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FOURTH OPTION SOUGHT FOR COUNCIL HOUSING

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The Case for the 4th Option for Council Housing & A Critique of Arms Length Management Organisations ...
The Case for the 4th Option for Council Housing & A Critique of Arms Length Management Organisations

Across the country, tenants associations and federations, local authorities and trade unions (Unison, GMB, TGWU) are increasingly interested in a 4th option for investment in council housing. The council housing group of MPs, who are holding an inquiry into the potential for a 4th Option, have already received replies from 25 councils supporting the fourth option and the Local Government Information Unit also support this position.

The government has established a target for all local authorities to make their housing stock 'decent' by 2010. After 30 years of under-investment and marginalisation council housing is in need of investment and modernisation. However, the government has constructed a scenario whereby local authorities only receive additional financial support if they choose to establish an arms length management organisation, transfer their stock to a housing association in a large scale voluntary transfer or use the private finance initiative.

Without a fourth option, there will be fewer and fewer local authorities able to sustain direct housing management and they are likely to come under increasing government pressure to follow the ALMO, LSVT or PFI route. The future of council housing is under threat.

This report, from the Centre for Public Services, makes a comprehensive case for the 4th Option for council investment, arguing that:

- Council housing is a socially important housing tenure. It is democratically accountable, has a range of economic benefits and provides access to affordable housing.

- Even within the government's own rules for public spending, there is ample room to deliver the needed investment to correct 30 years of under-investment and marginalisation, especially if government subsidies for large scale voluntary transfer and PFI are diverted into direct investment.

- Arms length m anagement organisations - introduced by the government as a 'third way' for council housing, is in reality a stepping stone to privatisation, undermines democratic accountability and impacts negatively on tenants, staff and the local authority.

Dexter Whitfield, director of the Centre for Public Services said: 'Council housing has always and can be in the future an important housing tenure, providing good quality, affordable housing and democratic accountability. It can also, as several government reviews have suggested, help to build a sustainable economy.

The government says it listens to local people, that what matters is what works. As the ballot of Camden LBC tenants shows, council tenants and local authorities are increasingly demanding direct investment in their homes.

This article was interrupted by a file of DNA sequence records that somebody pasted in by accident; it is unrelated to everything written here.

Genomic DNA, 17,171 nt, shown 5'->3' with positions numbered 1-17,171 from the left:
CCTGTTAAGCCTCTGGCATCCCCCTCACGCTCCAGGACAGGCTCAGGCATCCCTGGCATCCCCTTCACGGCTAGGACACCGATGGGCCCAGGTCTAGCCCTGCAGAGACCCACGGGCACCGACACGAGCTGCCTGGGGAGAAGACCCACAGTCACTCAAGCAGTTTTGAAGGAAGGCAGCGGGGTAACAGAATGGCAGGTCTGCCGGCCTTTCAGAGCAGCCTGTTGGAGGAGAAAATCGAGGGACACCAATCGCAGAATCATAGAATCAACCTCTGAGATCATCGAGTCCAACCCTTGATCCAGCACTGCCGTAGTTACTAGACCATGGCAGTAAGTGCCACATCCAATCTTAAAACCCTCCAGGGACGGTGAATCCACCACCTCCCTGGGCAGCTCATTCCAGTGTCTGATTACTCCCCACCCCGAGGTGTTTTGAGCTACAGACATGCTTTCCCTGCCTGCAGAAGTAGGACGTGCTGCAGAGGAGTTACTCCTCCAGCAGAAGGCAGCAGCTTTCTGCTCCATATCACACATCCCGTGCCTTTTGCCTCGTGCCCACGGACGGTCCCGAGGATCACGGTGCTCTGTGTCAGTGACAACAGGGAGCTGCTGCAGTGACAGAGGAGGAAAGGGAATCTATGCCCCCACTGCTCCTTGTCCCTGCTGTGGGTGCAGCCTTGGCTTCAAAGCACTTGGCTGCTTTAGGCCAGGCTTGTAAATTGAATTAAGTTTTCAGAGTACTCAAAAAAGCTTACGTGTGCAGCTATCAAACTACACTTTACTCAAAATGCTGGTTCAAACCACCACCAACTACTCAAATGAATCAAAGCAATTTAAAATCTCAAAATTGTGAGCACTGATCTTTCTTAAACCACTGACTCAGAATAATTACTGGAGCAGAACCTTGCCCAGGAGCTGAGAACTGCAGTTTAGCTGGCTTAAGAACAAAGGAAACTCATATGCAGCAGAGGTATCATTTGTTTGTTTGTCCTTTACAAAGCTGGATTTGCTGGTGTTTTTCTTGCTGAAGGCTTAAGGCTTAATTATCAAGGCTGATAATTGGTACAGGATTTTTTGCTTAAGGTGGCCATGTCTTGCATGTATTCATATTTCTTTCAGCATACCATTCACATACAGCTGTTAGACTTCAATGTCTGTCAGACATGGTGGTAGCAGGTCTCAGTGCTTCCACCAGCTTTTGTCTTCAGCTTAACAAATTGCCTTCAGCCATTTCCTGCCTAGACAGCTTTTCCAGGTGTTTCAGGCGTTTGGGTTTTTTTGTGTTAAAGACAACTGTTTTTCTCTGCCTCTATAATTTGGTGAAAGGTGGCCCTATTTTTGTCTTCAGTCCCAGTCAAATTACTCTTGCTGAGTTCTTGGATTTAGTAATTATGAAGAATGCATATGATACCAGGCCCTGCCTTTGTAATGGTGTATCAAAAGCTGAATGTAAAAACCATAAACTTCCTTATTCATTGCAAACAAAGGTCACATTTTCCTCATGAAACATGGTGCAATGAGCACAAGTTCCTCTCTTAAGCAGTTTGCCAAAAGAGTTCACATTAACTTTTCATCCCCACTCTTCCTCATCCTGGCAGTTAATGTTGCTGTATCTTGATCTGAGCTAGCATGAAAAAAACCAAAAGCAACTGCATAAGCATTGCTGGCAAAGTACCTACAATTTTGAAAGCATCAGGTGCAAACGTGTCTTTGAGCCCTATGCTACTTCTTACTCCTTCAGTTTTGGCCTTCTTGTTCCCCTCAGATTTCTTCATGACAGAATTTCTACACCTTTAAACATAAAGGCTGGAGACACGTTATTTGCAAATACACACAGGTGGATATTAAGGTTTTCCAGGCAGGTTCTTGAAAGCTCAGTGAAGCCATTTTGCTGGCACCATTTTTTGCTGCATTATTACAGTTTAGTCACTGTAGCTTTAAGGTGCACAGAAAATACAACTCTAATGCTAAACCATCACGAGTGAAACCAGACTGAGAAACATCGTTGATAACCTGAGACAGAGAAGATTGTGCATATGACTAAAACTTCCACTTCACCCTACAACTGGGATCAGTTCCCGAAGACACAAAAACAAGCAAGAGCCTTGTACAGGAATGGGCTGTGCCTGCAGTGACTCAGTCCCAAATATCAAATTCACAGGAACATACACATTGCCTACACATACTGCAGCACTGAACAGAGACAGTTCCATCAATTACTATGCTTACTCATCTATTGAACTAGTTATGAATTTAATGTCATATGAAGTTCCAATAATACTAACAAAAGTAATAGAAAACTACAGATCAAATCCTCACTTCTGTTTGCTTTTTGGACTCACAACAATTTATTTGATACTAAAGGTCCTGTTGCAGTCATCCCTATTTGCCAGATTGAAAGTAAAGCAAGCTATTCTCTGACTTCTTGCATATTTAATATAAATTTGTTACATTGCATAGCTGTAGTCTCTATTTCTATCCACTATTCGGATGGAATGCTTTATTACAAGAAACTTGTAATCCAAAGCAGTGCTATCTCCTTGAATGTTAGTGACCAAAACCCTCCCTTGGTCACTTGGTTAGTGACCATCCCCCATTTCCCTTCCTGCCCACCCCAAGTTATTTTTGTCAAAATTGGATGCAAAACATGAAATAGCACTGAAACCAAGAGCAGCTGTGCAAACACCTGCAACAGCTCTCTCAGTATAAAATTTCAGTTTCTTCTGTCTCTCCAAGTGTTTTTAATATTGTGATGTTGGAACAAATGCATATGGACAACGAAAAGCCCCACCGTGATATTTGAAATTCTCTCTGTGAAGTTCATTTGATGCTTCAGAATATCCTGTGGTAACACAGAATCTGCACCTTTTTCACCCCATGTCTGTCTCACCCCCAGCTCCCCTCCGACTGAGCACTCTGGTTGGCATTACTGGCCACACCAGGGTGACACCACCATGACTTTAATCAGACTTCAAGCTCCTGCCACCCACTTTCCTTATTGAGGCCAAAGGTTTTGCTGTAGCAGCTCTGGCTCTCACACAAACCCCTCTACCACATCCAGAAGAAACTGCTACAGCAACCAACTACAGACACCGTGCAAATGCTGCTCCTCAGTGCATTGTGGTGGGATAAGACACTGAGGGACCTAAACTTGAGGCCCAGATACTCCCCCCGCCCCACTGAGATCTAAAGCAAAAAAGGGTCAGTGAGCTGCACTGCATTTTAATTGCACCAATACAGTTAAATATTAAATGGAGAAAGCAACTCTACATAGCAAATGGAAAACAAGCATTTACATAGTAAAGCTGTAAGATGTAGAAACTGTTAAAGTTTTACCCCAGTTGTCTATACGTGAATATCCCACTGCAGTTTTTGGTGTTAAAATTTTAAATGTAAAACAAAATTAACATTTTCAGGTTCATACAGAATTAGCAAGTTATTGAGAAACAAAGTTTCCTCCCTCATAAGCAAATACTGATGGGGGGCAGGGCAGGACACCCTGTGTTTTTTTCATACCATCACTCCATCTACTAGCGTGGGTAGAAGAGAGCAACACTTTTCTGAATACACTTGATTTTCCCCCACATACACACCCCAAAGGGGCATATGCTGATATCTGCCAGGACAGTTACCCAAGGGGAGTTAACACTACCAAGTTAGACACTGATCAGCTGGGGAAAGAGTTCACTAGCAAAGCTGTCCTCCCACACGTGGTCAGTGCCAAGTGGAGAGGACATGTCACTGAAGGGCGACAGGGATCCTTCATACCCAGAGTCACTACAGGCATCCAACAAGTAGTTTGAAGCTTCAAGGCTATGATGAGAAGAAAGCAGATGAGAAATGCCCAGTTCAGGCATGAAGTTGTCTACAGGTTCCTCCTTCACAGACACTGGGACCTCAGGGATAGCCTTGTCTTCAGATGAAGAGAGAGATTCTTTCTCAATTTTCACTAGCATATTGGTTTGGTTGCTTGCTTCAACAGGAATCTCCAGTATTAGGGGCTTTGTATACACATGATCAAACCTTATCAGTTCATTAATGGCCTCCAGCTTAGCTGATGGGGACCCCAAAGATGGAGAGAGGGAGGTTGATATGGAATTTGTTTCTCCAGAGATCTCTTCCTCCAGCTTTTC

The government should now abandon its preoccupation with council housing privatisation and enable local authorities to invest on equal terms in their own stock. The forthcoming spending review provides an important opportunity for the government to create a 4th additional investment option for the future of council housing. It is vital that the injustice of the under investment in council homes over the last thirty years is corrected.'

The report has 4 objectives:

- To promote the importance of stock retention as a core option with local authorities being allowed the same additional borrowing as ALMOs.

- To identify the contradictions in the government's approach which faces in two directions simultaneously - on the one hand promising tenants choice, empowerment and participation and the other restricting investment, limiting options and choice and excluding tenants from having a democratic input into the future management of their homes.

- To inform tenants organisations and trade unions about the advantages and disadvantages of ALMOs.

- To examine the longer-term implications of ALMOs. Although an ALMO could be a transitory organisat ional structure set up to achieve additional short-term investment in order to meet the Decent Homes Standard, none, at least publicly, have been established on this basis. The ALMO debate appears prescribed by the 2010 deadline for Decent Homes, yet they face an uncertain future given government policy to create a single 'social' housing tenure, the need for continuing investment after 2010 and developments in regeneration strategies.

Notes:

- The Case for the 4th Option for Council Housing & A Critique of Arms Length Management Organisations is available here.

- The Centre for Public Services is an independent, non-profit organisation. We are committed to social justice through the provision of good quality public services by democratically accountable public bodies implementing best practice management, employment and equal opportunity policies. We operate nationally from our base in Sheffield.

- The council housing group of MPs is holding an inquiry into the potential for a 4th Option for Council Housing Investment.

- On 12 May the MPs are holding an open session of their enquiry at Parliament to demonstrate support for the fourth option . An invitation to the event is available at from www.defendcouncilhousing.org.uk.

- Early Day Motion 430, put down by Austin Mitchell supports the 4th Option.

- A recent vote by Camden LBC tenants rejected the establishment of an ALMO.

- ALMOs were introduced by the government as a third way for council housing investment after tenants in range of authorities rejected large scale voluntary transfer.

- The Audit Commission has been critical of the first round of ALMOs.

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